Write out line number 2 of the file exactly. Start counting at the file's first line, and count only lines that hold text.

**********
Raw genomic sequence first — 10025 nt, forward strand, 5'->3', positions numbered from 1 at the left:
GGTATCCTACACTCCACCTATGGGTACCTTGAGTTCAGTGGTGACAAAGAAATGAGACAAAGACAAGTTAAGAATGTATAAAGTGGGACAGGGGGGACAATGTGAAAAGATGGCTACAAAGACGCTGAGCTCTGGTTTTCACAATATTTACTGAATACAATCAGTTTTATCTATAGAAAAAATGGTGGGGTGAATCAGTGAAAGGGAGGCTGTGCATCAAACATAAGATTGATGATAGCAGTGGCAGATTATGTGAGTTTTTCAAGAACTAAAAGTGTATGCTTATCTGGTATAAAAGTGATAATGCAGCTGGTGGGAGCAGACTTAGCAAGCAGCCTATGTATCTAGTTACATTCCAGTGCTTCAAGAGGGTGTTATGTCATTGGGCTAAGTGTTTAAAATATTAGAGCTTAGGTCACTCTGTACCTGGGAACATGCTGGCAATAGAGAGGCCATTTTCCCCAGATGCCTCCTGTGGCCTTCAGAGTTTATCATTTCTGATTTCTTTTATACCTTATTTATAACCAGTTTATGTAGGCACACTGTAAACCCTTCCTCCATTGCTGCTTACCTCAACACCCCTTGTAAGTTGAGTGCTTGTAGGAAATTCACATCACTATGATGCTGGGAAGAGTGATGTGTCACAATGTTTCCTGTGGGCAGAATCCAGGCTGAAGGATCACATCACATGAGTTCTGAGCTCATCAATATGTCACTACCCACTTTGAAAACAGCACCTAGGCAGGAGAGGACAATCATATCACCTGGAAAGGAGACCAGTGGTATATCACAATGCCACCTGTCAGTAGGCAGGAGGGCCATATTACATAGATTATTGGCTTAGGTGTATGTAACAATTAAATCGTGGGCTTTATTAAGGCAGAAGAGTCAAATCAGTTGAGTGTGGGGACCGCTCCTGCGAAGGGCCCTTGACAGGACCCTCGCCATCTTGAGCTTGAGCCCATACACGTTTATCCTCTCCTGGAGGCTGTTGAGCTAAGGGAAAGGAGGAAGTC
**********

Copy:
GGTATCCTACACTCCACCTATGGGTACCTTGAGTTCAGTGGTGACAAAGAAATGAGACAAAGACAAGTTAAGAATGTATAAAGTGGGACAGGGGGGACAATGTGAAAAGATGGCTACAAAGACGCTGAGCTCTGGTTTTCACAATATTTACTGAATACAATCAGTTTTATCTATAGAAAAAATGGTGGGGTGAATCAGTGAAAGGGAGGCTGTGCATCAAACATAAGATTGATGATAGCAGTGGCAGATTATGTGAGTTTTTCAAGAACTAAAAGTGTATGCTTATCTGGTATAAAAGTGATAATGCAGCTGGTGGGAGCAGACTTAGCAAGCAGCCTATGTATCTAGTTACATTCCAGTGCTTCAAGAGGGTGTTATGTCATTGGGCTAAGTGTTTAAAATATTAGAGCTTAGGTCACTCTGTACCTGGGAACATGCTGGCAATAGAGAGGCCATTTTCCCCAGATGCCTCCTGTGGCCTTCAGAGTTTATCATTTCTGATTTCTTTTATACCTTATTTATAACCAGTTTATGTAGGCACACTGTAAACCCTTCCTCCATTGCTGCTTACCTCAACACCCCTTGTAAGTTGAGTGCTTGTAGGAAATTCACATCACTATGATGCTGGGAAGAGTGATGTGTCACAATGTTTCCTGTGGGCAGAATCCAGGCTGAAGGATCACATCACATGAGTTCTGAGCTCATCAATATGTCACTACCCACTTTGAAAACAGCACCTAGGCAGGAGAGGACAATCATATCACCTGGAAAGGAGACCAGTGGTATATCACAATGCCACCTGTCAGTAGGCAGGAGGGCCATATTACATAGATTATTGGCTTAGGTGTATGTAACAATTAAATCGTGGGCTTTATTAAGGCAGAAGAGTCAAATCAGTTGAGTGTGGGGACCGCTCCTGCGAAGGGCCCTTGACAGGACCCTCGCCATCTTGAGCTTGAGCCCATACACGTTTATCCTCTCCTGGAGGCTGTTGAGCTAAGGGAAAGGAGGAAGTC